Some climb through snow-capped fields in winter to reach peaks of more than 1,400 metres. Others slither their way round lakes, forests and volcanoes, cutting through swathes of majestic countryside from north to south.
A few are powered by steam, others by diesel or electricity: away from the hustle and bustle of busy highways and thoroughfares, Italy’s quaint and quiet tourist railways are a great way to see some of the country’s natural highlights.
More than 100,000 tourists used train services in Italy in 2016, Silvio Cinquini, a spokesman for The Association of Tourist Railways, told The Local Italy.
“Tourist railways began in 1994 when a few public service lines were closed down,” says Cinquini, whose organization administers three of the railways featured in this article.
There are 10 tourism-only railways in all, says Cinquini. All are a recent phenomenon. “Italy realized later than other nations how a railway can have a value as a tourism asset in a local economy,” says the rail enthusiast.
Below are a few of the most breathtaking railways, both tourist and public, across the Italian peninsula, as well as in Sicily and Sardinia. Follow in the footsteps of figures such as Sophia Loren, Federico Fellini, Vittorio De Sica – as well as various Italian presidents and popes – and travel the slow way.
1. The ‘Italian Trans-Siberian‘
Route: Sulmona to Carovilli, Abbruzzo
Next departure: August 20
Traversing snow-capped fields in winter, the so-called ‘Italian Trans-Siberian’ covers a stretch of nearly 130 kilometres near the Adriatic coast. The sleek wooden interiors and decor lamps inside the 1930s diesel-powered vintage carriages make this stretch of tourist railway a favourite among train enthusiasts and nature lovers.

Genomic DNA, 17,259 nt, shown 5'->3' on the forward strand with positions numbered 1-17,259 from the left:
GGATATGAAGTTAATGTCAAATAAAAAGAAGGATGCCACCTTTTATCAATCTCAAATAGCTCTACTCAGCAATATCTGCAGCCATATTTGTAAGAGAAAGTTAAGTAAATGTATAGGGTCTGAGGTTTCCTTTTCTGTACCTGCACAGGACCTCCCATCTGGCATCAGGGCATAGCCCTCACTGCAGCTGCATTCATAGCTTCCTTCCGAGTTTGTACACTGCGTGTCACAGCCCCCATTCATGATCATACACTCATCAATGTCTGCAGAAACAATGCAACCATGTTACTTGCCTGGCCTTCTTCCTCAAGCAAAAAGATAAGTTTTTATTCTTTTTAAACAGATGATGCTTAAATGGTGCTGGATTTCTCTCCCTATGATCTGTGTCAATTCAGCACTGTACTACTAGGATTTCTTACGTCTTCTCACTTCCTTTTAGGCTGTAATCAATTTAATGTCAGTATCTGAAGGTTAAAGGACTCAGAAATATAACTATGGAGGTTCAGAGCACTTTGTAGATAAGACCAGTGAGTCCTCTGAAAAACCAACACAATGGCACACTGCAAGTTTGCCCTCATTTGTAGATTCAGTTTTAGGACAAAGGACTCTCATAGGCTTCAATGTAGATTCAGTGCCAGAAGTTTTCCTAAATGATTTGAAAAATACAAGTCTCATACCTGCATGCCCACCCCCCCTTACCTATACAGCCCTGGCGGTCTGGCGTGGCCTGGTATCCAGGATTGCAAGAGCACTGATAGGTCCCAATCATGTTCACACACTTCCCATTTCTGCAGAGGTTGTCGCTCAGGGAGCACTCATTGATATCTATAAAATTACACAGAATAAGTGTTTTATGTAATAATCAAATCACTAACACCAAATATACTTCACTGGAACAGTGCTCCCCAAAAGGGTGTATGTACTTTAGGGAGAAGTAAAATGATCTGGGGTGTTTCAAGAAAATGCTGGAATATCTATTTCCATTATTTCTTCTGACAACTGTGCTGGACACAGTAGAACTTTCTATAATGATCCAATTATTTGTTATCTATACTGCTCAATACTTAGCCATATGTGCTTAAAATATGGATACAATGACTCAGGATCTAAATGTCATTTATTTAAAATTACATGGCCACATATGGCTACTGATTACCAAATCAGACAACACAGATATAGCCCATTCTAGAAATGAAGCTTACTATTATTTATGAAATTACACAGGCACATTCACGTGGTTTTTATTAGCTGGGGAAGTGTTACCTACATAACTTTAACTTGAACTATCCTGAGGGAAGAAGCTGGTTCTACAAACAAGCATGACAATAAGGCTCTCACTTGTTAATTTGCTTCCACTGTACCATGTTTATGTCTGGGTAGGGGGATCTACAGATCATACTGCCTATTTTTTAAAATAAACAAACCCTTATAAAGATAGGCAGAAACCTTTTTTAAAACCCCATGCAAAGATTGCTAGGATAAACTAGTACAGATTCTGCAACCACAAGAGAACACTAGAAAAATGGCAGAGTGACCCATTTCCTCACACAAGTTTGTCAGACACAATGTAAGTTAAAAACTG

Mt. Etna seen from the Circumetnea train. Photo: Alex Macbeth
Route: Riposto to Catania Borgo, Sicily
Next departure: See weekdays schedule.
The Circumetnea is not strictly-speaking a tourist railway but it does invite visitors to cross its mystical landscape. The train departs Riposto, just south of Taormina, and winds its way slowly towards the lava rocks of Mt Etna, leaving the ocean behind.
The active volcano still erupts smoke and lava, yet it is the breathtaking views from both sides of the train that fire the imagination.
Route: Moccone to San Nicola, Calabria
Next departure: August 12, 13, 14, 16
Cutting through the Sila National Park in Calabria, the Sila railway ascends to a height of 1400 metres. It also passes the highest narrow-gauge railways station in Europe at 950 metres. The renovated classic trains are powered by steam and the decor and attention to detail replicate the vintage experience.
4. Trenino Verde (‘Green Train’)
Route: Various, in Sardinia.
Sassari to Palau
Palau to Tempio
Macomer to Bosa
Mandas to Sorgono
Mandas to Seui
Arbatax to Gairo (suspended)
Next departure: Every day (weekdays)
Sardinia’s ‘Green Train’ delves into the island’s interior from the coast at several points, running for a total of 453 kilometres across the island on six stretches of line.